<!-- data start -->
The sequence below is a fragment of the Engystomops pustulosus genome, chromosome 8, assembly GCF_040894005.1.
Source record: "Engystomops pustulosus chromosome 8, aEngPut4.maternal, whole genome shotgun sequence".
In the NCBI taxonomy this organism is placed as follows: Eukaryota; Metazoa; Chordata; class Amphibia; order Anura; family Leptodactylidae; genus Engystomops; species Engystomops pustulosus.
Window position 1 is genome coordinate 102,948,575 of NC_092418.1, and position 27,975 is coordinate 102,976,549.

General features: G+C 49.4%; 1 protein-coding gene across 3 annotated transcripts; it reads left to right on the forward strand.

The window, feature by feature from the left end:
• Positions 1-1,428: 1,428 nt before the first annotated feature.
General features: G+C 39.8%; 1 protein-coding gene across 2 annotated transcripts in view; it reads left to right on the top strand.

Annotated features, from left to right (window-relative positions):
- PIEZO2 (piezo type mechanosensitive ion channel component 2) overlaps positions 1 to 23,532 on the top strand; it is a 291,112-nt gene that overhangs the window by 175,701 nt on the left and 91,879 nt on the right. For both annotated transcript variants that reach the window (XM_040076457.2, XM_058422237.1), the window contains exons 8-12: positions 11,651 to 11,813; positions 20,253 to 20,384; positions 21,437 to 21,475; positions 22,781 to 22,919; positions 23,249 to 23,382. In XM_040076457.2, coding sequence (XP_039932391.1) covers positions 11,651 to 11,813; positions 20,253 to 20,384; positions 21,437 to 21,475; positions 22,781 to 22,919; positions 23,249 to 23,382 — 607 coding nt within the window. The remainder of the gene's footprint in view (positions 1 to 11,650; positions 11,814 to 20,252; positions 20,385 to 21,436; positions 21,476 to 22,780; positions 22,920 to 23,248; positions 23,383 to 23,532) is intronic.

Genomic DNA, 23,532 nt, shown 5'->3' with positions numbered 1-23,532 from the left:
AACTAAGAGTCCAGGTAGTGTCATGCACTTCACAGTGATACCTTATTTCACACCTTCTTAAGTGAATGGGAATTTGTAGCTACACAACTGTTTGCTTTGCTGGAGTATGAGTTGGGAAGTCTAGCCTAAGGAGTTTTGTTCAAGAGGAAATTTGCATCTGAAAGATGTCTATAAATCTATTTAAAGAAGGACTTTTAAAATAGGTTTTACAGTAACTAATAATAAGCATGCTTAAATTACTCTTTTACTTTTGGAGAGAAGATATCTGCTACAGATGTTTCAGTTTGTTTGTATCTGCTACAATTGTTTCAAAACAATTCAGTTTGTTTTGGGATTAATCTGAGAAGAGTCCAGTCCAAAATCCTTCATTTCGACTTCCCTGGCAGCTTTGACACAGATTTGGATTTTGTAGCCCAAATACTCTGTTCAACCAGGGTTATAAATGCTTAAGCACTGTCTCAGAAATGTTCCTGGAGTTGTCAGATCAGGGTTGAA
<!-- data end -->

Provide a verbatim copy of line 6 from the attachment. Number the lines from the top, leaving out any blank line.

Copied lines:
The window, feature by feature from the left end: